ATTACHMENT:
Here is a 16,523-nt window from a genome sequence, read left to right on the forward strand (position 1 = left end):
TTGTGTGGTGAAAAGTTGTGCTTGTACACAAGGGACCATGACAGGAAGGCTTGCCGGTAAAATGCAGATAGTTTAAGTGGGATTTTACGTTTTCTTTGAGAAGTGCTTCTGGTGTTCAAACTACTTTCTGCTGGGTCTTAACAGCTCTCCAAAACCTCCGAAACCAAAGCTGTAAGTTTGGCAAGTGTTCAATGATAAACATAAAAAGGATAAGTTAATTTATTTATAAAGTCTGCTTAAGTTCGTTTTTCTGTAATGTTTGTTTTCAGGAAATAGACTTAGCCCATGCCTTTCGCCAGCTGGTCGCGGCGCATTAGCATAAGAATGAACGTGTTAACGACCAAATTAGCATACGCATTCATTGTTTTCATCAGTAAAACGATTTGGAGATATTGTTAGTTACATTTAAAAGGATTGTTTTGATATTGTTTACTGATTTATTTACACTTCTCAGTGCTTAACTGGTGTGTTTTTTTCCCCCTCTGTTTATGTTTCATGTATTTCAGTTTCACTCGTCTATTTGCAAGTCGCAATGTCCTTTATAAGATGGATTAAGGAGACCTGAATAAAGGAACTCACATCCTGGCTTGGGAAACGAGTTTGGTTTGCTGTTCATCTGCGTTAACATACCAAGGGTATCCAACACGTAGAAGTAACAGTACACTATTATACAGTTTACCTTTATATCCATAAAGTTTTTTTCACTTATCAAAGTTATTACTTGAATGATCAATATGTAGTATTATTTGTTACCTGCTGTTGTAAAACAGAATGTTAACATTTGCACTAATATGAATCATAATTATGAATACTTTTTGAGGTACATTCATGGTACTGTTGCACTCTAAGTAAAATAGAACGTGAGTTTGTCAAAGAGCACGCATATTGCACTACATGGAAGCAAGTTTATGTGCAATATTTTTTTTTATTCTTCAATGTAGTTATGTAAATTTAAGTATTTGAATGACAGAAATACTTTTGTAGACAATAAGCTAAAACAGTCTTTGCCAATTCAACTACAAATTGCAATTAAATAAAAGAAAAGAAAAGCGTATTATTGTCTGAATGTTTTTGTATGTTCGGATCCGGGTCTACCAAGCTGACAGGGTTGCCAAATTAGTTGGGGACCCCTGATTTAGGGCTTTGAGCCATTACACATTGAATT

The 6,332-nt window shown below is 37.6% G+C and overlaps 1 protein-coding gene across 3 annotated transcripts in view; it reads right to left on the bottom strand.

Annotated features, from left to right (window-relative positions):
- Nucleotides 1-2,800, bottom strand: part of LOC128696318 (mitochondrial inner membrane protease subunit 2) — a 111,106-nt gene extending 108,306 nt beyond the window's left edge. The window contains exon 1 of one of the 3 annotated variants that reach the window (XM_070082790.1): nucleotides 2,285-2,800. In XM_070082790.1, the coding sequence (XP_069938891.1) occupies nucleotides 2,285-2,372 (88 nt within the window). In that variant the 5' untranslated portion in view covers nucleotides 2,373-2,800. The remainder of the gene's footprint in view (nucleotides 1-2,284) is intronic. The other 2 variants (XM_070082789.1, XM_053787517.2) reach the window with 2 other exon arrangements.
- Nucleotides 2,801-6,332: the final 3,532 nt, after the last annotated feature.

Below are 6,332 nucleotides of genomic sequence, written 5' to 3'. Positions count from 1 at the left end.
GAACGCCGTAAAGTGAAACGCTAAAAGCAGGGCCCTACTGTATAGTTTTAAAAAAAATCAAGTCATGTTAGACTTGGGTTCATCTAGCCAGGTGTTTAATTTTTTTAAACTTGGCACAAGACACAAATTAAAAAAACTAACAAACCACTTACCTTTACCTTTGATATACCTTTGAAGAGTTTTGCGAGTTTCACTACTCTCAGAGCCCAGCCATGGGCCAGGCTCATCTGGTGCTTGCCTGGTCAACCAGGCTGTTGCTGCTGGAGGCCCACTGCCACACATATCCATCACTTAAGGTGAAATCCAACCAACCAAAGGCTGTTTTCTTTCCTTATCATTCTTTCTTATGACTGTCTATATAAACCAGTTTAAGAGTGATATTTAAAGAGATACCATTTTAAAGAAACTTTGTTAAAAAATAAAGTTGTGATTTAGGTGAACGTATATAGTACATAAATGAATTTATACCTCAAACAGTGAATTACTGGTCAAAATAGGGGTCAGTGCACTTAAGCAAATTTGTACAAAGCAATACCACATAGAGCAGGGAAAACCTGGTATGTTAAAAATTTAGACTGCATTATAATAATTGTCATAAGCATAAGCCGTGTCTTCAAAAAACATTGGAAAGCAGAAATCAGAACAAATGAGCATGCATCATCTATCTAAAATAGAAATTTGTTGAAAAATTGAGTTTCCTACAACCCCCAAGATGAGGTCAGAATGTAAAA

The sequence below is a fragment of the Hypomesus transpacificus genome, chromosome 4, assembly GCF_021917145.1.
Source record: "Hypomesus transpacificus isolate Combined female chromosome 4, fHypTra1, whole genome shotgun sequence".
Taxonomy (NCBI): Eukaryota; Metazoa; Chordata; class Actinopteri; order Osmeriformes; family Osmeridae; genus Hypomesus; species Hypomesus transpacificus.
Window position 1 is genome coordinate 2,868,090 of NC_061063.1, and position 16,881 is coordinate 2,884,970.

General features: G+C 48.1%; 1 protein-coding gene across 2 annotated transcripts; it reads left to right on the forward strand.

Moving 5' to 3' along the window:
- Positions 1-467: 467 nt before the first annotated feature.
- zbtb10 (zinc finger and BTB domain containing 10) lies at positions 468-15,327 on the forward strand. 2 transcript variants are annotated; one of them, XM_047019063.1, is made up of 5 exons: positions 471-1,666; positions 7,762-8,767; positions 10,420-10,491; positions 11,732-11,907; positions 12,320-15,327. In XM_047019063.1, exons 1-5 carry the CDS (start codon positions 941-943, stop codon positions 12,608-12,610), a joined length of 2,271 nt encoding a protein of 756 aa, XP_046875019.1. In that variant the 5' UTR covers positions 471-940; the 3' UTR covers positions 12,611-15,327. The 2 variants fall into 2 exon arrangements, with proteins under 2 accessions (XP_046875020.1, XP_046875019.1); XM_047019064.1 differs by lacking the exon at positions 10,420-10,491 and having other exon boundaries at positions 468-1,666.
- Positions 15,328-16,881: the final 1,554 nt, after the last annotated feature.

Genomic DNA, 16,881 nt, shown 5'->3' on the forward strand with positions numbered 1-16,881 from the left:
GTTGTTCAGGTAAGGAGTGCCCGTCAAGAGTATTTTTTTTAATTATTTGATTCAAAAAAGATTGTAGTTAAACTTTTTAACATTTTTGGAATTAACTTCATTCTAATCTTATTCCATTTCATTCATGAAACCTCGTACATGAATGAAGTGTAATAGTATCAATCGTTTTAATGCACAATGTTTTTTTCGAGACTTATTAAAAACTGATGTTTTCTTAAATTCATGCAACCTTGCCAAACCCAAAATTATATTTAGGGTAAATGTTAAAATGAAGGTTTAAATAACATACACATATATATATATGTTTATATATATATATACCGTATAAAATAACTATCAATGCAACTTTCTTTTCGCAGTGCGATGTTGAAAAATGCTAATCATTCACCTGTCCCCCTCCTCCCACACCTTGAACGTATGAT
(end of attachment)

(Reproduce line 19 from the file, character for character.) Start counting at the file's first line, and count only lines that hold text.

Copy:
GTTGTTCAGGTAAGGAGTGCCCGTCAAGAGTATTTTTTTTAATTATTTGATTCAAAAAAGATTGTAGTTAAACTTTTTAACATTTTTGGAATTAACTTCATTCTAATCTTATTCCATTTCATTCATGAAACCTCGTACATGAATGAAGTGTAATAGTATCAATCGTTTTAATGCACAATGTTTTTTTCGAGACTTATTAAAAACTGATGTTTTCTTAAATTCATGCAACCTTGCCAAACCCAAAATTATATTTAGGGTAAATGTTAAAATGAAGGTTTAAATAACATACACATATATATATATGTTTATATATATATATACCGTATAAAATAACTATCAATGCAACTTTCTTTTCGCAGTGCGATGTTGAAAAATGCTAATCATTCACCTGTCCCCCTCCTCCCACACCTTGAACGTATGAT